Benefits of Standardized Fetal Fibronectin (fFN) Testing

When you have the ability to distinguish the patients who are truly in labor from those who are not, every patient who presents in triage with signs and symptoms of suspected preterm labor can benefit — not only those who test negative.

Standardization benefits hospitals because:1

  • Preterm labor is one of the most common reasons for antenatal hospitalizations
  • Unnecessary admissions and treatments are contributing to rising healthcare costs, with total national expenditures for preterm labor hospitalizations estimated at $999 million annually
  • Healthcare costs are proven to be reduced by adopting and adhering to protocols centered on evidence-based medicine

Hospitals that standardize their preterm birth-management can, within a relatively brief timeline, achieve:

  • Timely and appropriate interventions
  • Hospitalization of only those patients at greatest risk of preterm delivery
  • Effective transport of preterm labor patients to higher, more appropriate level of care
  • Avoidance of unnecessary treatments, interventions, and medications
  • Staff availability for cases with the greatest medical needs

In a recent consensus document, the American College of Obstetricians and Gynecologists concluded that:

“Protocols and checklists have been proven to improve patient safety through standardization and communication. Standardization of practice to improve quality outcomes is an important tool in achieving the shared vision of patients and their health care providers.”2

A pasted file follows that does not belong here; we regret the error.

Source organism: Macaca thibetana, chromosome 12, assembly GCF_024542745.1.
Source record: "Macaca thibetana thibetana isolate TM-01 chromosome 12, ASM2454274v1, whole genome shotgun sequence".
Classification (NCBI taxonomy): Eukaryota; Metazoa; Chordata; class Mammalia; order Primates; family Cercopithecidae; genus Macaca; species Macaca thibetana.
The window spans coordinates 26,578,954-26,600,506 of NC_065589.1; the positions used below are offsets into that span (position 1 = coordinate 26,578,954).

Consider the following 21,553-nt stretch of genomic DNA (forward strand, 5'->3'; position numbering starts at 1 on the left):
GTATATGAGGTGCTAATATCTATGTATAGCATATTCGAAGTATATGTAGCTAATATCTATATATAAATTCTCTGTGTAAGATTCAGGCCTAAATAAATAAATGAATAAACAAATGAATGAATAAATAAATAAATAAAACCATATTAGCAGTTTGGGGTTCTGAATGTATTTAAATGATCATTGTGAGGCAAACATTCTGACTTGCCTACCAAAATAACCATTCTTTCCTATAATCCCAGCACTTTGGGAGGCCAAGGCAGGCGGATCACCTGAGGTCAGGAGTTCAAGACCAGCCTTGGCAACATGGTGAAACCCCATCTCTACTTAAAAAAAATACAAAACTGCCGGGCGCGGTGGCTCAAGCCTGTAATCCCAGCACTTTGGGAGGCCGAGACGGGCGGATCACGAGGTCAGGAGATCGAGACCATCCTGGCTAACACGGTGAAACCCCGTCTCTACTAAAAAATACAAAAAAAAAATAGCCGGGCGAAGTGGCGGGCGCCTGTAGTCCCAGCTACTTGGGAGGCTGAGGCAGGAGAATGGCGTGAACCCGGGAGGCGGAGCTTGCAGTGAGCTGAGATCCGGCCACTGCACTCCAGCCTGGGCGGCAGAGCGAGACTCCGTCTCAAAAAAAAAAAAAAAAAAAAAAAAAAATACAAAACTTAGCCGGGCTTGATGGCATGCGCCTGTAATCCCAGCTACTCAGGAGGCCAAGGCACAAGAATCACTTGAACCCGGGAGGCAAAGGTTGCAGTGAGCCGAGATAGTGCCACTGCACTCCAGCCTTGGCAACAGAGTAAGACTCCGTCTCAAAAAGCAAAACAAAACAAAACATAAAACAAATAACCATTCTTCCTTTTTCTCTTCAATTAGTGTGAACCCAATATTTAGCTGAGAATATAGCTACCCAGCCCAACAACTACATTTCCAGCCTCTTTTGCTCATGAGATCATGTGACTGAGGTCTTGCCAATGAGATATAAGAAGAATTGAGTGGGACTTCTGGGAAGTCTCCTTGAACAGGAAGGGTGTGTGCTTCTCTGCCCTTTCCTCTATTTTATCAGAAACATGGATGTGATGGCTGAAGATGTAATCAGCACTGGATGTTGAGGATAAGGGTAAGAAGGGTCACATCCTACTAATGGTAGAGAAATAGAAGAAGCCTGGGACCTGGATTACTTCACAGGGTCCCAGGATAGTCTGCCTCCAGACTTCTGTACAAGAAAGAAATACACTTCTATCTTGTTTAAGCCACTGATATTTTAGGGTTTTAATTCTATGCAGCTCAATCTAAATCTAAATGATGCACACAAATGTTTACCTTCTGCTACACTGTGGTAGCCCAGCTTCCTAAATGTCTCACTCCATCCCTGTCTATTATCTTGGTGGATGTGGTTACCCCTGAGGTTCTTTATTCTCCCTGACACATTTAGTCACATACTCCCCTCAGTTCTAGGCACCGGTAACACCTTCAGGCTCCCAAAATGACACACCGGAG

The aim of the Society for Maternal-Fetal Medicine (SMFM) document is to supply clinical providers with easy-to-use practice algorithms and other materials to better implement clinical screening and interventions to prevent PTB, and especially to prevent the burden of PTB.

Go to to access the SMFM Preterm Birth Toolkit.



  1. Rose CH, McWeeney DT, Brost BC, Davies NP, Watson WJ. Cost-effective standardization of preterm labor evaluation. Am J Obset Gynecol. 2010;203(3):250.
  2. American College of Obstetricians and Gynecologists Committee on Patient Safety and Quality Improvement, Committee on Professional Liability.  ACOG Committee Opinion No. 629: Clinical guidelines and standardization of practice to improve outcomes. Obstet Gynecol. 2015;125:1027-1029.


ACOG on Standardization

An ACOG Committee Opinion recommends practice standardization to improve outcomes.

Get full text from PubMed



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